Even though our youth has an incredibly deep understanding of modern technology and the way the Internet works, students and school staff have had to adapt to remote learning forced upon them by the pandemic. The complete disruption to the in-person, interactive, collaborative learning style many were used to receiving has given many students trouble as their schools work to piece together a brand-new education style with no roadmap or precedent to refer to.
Problems at Home
Youth who have turbulent home lives that include physical and/or emotional abuse, food or housing insecurity or community areas prone to violence are constantly dealing with stress and anxiety. COVID-19 has only made things worse by adding more stressors to these students’ already full plates.
The U.S. Surgeon General’s health advisory lists these other pandemic-related causes of mental health struggles:
- Living in areas with severe COVID-19 outbreaks
- Having parents/caregivers who are frontline workers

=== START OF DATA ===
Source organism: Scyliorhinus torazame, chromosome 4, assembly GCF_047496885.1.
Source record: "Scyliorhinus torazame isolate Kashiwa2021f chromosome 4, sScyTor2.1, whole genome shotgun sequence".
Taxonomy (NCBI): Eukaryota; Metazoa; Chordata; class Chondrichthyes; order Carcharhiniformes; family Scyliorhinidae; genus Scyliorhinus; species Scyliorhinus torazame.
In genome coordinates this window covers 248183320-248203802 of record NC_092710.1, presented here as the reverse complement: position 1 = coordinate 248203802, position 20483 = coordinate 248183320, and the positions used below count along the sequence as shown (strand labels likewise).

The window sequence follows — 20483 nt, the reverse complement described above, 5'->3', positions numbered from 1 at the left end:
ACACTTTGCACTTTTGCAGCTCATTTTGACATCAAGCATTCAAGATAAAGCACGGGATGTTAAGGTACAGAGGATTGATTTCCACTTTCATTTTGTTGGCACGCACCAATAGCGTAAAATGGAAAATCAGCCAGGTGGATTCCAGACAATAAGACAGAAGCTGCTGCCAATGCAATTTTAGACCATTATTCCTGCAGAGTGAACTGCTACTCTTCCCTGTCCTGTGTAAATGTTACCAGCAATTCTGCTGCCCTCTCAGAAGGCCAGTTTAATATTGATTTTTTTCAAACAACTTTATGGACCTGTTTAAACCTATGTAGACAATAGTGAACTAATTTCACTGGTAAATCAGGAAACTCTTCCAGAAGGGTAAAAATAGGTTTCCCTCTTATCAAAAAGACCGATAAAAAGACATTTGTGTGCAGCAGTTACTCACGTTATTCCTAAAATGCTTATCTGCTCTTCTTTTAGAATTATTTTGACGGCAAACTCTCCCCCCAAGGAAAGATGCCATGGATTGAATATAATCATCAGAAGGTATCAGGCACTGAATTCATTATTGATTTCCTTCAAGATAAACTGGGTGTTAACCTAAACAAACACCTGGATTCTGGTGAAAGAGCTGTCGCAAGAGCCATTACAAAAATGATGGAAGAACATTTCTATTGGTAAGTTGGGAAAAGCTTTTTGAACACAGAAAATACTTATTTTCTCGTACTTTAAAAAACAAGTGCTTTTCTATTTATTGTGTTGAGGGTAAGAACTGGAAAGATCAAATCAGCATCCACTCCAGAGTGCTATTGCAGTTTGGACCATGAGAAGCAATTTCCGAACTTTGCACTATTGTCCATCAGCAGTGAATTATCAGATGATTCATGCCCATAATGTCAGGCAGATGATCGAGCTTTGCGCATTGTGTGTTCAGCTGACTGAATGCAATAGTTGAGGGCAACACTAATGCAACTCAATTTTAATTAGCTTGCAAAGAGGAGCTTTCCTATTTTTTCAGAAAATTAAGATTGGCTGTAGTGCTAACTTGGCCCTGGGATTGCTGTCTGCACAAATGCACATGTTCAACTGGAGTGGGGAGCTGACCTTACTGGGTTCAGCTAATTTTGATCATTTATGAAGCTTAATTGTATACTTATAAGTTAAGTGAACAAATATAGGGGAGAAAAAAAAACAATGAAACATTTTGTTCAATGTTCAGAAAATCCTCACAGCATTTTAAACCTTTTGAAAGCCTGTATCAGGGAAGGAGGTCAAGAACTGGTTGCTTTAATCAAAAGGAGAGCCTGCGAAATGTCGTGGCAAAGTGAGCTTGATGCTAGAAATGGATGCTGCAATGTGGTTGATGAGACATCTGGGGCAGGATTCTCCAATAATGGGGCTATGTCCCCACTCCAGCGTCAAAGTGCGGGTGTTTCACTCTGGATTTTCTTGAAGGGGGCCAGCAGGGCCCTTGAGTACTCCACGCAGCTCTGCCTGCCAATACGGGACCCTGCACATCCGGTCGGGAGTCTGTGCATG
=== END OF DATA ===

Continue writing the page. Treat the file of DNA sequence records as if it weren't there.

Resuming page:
- Worrying about getting COVID-19
- Losing a loved one to COVID-19
- Increased parenting demands leading to burnout
- Worsening of adverse childhood experiences, financial instability, food shortages or housing instability
Concerningly, students today are lacking confidence in their safety at school. According to a December 2021 Zogby/Navigate360 poll:
- Only 13.6% have the greatest confidence that their school is spending enough time and money to keep them safe
- Only 12.5% have the greatest confidence that their school is doing their best to create an atmosphere of emotional safety
Creating a positive, safe school climate is key for schools to properly meet their students’ mental health and wellbeing needs. Schools must be well-equipped to achieve positive outcomes amidst the youth mental health crisis and quite possibly save lives by getting kids access to the invaluable resources they need. When school staff members know when and how to get help for their students, it’s much easier for students to feel confident in their physical, social and emotional safety.
Learn about Navigate360’s school safety solutions that provide accessible, integrated and relevant tools necessary to save and enhance lives. Download this guide to learn how you can address youth mental health issues on your campus by investing in proven threat detection and prevention solutions and students’ mental wellbeing.
Leave a Comment